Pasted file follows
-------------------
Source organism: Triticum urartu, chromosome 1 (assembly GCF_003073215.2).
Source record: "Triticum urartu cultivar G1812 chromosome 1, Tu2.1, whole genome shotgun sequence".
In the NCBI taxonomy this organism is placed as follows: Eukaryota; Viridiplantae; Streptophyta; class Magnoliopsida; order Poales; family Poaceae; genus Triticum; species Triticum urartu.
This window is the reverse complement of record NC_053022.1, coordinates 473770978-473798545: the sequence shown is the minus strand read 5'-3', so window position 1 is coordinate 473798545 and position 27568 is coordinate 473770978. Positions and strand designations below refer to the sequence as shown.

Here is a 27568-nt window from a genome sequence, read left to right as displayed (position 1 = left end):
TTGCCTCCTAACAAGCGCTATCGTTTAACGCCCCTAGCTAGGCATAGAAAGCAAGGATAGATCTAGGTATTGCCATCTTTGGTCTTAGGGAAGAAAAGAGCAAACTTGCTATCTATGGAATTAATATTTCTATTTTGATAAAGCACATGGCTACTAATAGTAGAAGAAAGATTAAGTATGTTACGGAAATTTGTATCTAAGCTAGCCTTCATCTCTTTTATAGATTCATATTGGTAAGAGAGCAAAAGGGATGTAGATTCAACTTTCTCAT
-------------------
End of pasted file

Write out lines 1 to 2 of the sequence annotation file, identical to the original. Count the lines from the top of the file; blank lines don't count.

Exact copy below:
Source organism: Triticum urartu, chromosome 1 (assembly GCF_003073215.2).
Source record: "Triticum urartu cultivar G1812 chromosome 1, Tu2.1, whole genome shotgun sequence".